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  • Turning the SongMusic, Power, and the Aesthetics of Collaboration
  • Angela Glaros (bio)

“Sing me a song.” The request startled me, coming as it did in my first conversation with Aliki Lambrou, a singer and folklore researcher on the Greek island of Skyros. I had called her on my cell phone from the neighboring island of Evia, where I stayed with relatives while preparing to move to Skyros to begin dissertation research on gender and vocal music on the island. Eager to move my project along, I explained it to Aliki and asked for her assistance and direction. She responded by asking me to sing. I sang the first thing that came into my head, a piece from the Greek smyrneiko repertory that I had performed with the University of Illinois Balkan Music Ensemble.1 Aliki complimented my singing and then asked, “Have you ever been in love? Because that’s very important if you want to understand this music.” I responded that indeed I had been in love and also knew heartbreak. In turn, she sang a powerfully moving Skyrian song to me. Most Skyrian songs, as islanders later told me, sing of love, particularly love that has not been or cannot be fulfilled. That sense of passion and longing reached through the crackling cell phone connection, past the growths on Aliki’s vocal cords that roughened her voice, and brought me to tears.

On a cold, rainy day in February 2008 I was returning from my first religious festival (paniyiri) on Skyros, piled into a small car with five other women to bump over the muddy country roads back to Hora, the island’s capital. Among my fellow passengers was an old woman whom my friend Anna described as an excellent singer. The others sitting next to her in the back seat asked her to sing for us. She replied, “If I sing you a song, will you turn it?” The other women responded noncommittally. After beginning a song that sounded beautiful even though her voice was raspy, the singer stopped, saying, “I can’t. My throat is closed.”

These stories capture several facets of the relationship between collaboration and aesthetics that I address in this article. Anthropological research on music and sound entails close attention to aesthetics, not [End Page 130] only in the musical sense but also in the social sense (Cavanaugh 2009).

Such a notion of musical and social aesthetics holds important implications for those of us interested in bringing together collaborative anthropology and research on music and sound. Scholars of collaborative anthropology demonstrate a strong concern for the power relations that inhere in the ethnographic encounter and strive to allow the voices of their collaborators to emerge in the finished, written product as much as in the process of research (Lassiter 1998, 2005; Papa and Lassiter 2003). More than that, they seek the kind of collaboration where research consultants set the agenda for research as much as voice their opinions about the findings; that is, they envision collaboration as “a space for the coproduction of theory” (Rappaport 2008: 2). Thus collaboration not only represents a methodological and theoretical intervention in ethnographic practice but also constitutes a form of political activism and engagement.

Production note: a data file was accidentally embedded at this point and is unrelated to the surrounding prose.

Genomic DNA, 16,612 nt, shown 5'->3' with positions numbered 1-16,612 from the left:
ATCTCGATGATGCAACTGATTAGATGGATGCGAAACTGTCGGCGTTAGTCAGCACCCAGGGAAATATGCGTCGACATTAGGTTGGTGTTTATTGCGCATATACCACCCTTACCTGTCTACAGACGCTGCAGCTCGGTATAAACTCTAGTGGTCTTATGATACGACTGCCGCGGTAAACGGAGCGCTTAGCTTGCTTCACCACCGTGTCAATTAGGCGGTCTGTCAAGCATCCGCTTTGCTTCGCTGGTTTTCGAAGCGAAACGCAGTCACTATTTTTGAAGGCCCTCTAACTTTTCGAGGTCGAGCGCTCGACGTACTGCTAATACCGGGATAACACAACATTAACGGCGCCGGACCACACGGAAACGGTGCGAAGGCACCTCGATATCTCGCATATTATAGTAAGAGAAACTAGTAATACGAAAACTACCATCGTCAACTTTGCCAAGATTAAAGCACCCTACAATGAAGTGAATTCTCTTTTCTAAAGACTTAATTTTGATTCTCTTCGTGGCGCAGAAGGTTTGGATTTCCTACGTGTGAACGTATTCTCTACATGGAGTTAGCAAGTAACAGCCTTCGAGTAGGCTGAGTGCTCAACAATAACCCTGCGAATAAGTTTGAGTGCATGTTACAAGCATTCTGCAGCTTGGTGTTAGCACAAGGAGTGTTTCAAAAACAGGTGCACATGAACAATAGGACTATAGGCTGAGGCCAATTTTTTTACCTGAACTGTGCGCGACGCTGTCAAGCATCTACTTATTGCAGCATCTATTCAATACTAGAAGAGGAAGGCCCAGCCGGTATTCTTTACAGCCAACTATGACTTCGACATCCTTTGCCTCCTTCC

Located at the interface of anthropology and ethnomusicology, scholars of music and sound speak particularly well to the aesthetic side of collaboration, which in turn carries implications for understanding power. Aesthetics figure significantly in music and other forms of expressive culture; moreover, because music is a social act (Feld 1982; Coplan 1991; Kisliuk 2008; Small 1998), musical aesthetics also entail social aesthetics (Cavanaugh 2009) and likewise an accompanying set of ethical concerns related to power.2 Ethnomusicologists in recent decades have begun to express similar concerns for vocality and power in collaborative relationships with their interlocutors in the field, often in the related (though by no means identical) forms of public, applied, or dialogical research (Feld 1987; Seeger 2008; Titon 1992, 2008). While in the past little attention may have been paid to collaboration in setting a research agenda or in the final written manuscript, many ethnomusicologists also recognize that the same kind of performative collaboration that undergirds their research in the...


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